But in 2004, the Patriots broke through and finally won for the first time in 40 years in Kansas City. On a Monday night game in November (on this writer’s birthday, no less), the Patriots went into Arrowhead and came away with a 27-19 win en route to a win in Super Bowl XXXIX at year’s end. Though his name does not appear in the defensive stats, the game is most noteworthy for one of the starting cornerbacks being Earthwind Moreland, one of the several replacements for the injured Ty Law. But the real heroes of the game for New England were Tom Brady (119.9 passer rating), Corey Dillon (98 yards rushing and two touchdowns), Deion Branch (105 receiving yards and a touchdown), and Rodney Harrison (interception of Trent Green).
They lost the next year, 26-16, which now brings us to the most recent visit there. Oddly, it was nine years later, in 2014. It was also the aforementioned highest decibel game ever.
This was Week 4 in 2014, and the Patriots suffered one of the more demoralizing and one-sided losses of the Brady-Belichick Era. Jamaal Charles scored three touchdowns, and the Chiefs annihilated the Patriots, 41-14. Most every football expert declared the Patriot dynasty over. That season ended with the Patriots defeating the Seattle Seahawks, 28-24 in Super Bowl XLIX. Reports of the demise of the Patriots were delightfully premature. The Patriots have not been back to Arrowhead since.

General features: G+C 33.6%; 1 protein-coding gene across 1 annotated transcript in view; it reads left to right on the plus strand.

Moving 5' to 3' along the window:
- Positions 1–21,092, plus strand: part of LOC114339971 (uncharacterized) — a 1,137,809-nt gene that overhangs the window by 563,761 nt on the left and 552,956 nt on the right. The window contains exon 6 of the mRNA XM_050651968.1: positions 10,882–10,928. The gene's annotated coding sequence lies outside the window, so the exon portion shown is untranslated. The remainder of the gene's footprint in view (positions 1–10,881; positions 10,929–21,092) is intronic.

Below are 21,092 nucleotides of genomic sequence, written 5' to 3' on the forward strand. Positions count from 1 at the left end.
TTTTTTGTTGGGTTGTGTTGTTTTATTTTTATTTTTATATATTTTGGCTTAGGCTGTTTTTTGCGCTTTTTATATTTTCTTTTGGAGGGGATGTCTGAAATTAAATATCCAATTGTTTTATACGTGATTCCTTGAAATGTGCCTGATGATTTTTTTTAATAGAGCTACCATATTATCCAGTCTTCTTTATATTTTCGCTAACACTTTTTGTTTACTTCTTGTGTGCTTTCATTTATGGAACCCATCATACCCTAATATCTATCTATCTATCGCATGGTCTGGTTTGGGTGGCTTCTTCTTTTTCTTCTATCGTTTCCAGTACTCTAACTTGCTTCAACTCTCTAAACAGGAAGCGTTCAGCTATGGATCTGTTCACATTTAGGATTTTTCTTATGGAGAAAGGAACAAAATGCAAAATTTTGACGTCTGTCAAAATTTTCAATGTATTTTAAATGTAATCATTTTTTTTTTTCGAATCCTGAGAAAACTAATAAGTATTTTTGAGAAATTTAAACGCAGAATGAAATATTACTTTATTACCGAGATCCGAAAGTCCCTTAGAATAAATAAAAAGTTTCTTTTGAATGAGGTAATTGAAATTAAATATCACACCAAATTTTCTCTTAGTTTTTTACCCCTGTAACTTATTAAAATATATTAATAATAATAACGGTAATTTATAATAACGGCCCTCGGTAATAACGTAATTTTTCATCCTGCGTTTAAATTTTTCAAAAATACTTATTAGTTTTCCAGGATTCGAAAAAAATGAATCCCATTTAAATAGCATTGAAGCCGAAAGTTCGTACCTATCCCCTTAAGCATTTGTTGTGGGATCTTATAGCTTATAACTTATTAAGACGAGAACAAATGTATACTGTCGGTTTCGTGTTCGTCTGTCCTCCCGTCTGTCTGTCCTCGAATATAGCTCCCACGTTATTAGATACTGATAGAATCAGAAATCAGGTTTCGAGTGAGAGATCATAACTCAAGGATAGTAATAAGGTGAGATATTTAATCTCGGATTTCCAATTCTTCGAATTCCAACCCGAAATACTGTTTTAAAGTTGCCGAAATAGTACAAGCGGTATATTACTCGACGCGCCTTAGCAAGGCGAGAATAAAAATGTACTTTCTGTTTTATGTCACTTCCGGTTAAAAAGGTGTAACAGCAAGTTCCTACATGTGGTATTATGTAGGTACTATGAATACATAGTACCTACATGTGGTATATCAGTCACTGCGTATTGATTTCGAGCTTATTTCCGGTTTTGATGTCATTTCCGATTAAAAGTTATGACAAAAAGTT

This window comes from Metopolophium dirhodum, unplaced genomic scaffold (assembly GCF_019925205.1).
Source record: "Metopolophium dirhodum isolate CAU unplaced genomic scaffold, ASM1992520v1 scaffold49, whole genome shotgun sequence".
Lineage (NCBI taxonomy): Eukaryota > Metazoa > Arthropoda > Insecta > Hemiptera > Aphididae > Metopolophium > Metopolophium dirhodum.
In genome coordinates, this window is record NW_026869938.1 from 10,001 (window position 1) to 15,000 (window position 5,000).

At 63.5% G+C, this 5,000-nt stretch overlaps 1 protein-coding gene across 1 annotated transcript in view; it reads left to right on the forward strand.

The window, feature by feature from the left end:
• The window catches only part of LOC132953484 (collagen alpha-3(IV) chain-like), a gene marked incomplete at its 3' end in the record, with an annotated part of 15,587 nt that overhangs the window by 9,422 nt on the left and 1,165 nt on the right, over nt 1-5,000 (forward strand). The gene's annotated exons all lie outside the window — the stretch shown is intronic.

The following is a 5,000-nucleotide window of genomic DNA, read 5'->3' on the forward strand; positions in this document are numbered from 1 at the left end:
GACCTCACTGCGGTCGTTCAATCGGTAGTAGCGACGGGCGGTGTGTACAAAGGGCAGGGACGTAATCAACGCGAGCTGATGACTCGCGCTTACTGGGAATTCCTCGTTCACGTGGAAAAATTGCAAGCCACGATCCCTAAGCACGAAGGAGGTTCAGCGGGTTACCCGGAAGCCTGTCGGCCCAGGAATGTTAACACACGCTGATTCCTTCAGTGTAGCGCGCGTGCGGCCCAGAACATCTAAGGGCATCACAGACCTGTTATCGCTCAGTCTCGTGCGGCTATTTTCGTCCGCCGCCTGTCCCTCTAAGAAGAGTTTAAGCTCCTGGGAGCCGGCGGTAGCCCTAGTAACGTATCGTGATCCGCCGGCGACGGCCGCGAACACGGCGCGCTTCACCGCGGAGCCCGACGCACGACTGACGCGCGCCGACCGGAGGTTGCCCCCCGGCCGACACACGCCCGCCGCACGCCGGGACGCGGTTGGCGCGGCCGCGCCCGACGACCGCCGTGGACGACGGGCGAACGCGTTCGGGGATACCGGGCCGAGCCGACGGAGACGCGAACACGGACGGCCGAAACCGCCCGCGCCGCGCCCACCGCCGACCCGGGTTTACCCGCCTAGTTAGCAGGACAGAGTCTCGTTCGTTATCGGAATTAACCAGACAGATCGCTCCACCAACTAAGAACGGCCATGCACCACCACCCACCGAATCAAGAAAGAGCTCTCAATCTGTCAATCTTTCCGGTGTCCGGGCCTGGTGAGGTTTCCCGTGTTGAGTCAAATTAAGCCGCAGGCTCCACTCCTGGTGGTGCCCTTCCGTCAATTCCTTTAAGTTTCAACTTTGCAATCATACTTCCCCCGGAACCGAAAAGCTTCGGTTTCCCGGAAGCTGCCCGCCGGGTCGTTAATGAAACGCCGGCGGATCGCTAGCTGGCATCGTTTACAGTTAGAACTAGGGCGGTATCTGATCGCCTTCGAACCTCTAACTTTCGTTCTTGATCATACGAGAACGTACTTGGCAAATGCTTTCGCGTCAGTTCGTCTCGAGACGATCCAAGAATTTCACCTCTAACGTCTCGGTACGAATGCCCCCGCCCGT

That game is even more well known for the following week, and the most famous press conference in the life of Bill Belichick. The phrase “We’re on to Cincinnati!” became a catch phrase, as the coach answered literally every question with that statement. The writers relentlessly pressed the coach to explain what went wrong in the Monday night debacle. Belichick stood his ground. By the way, the Patriots clobbered the Bengals, 43-17.
Feeling discouraged? Time to cheer you up a bit.
If there is any solace as to having to return to this house of horrors for the Patriots, it should be stated that the Chiefs have more playoff baggage than the Patriots do losses in this loud place. Not many fans might realize that this is an historic game for the Chiefs in the context of heritage and franchise legacy.
First of all, the Chiefs are hosting the first AFC Championship Game in franchise history. This also includes the ten years they were in the AFL. The Chiefs went to Super Bowls I and IV, and in both cases had to win on the road to get to those games. Their 1962 AFL Championship (as the Dallas Texans) was won at Houston. That’s 58 years, and they are now finally hosting their first conference title game.
Since winning Super Bowl IV (23-7 over the Minnesota Vikings at New Orleans), the last such game before the merger, the Chiefs have only a smattering of playoff appearances, and very few playoff wins. The Chiefs are 5-16 in all post-merger playoff games they have been in. At Arrowhead, they are 3-7 all-time in playoff games. The fact that the Chiefs won Saturday against Indianapolis represents a major moment in franchise history.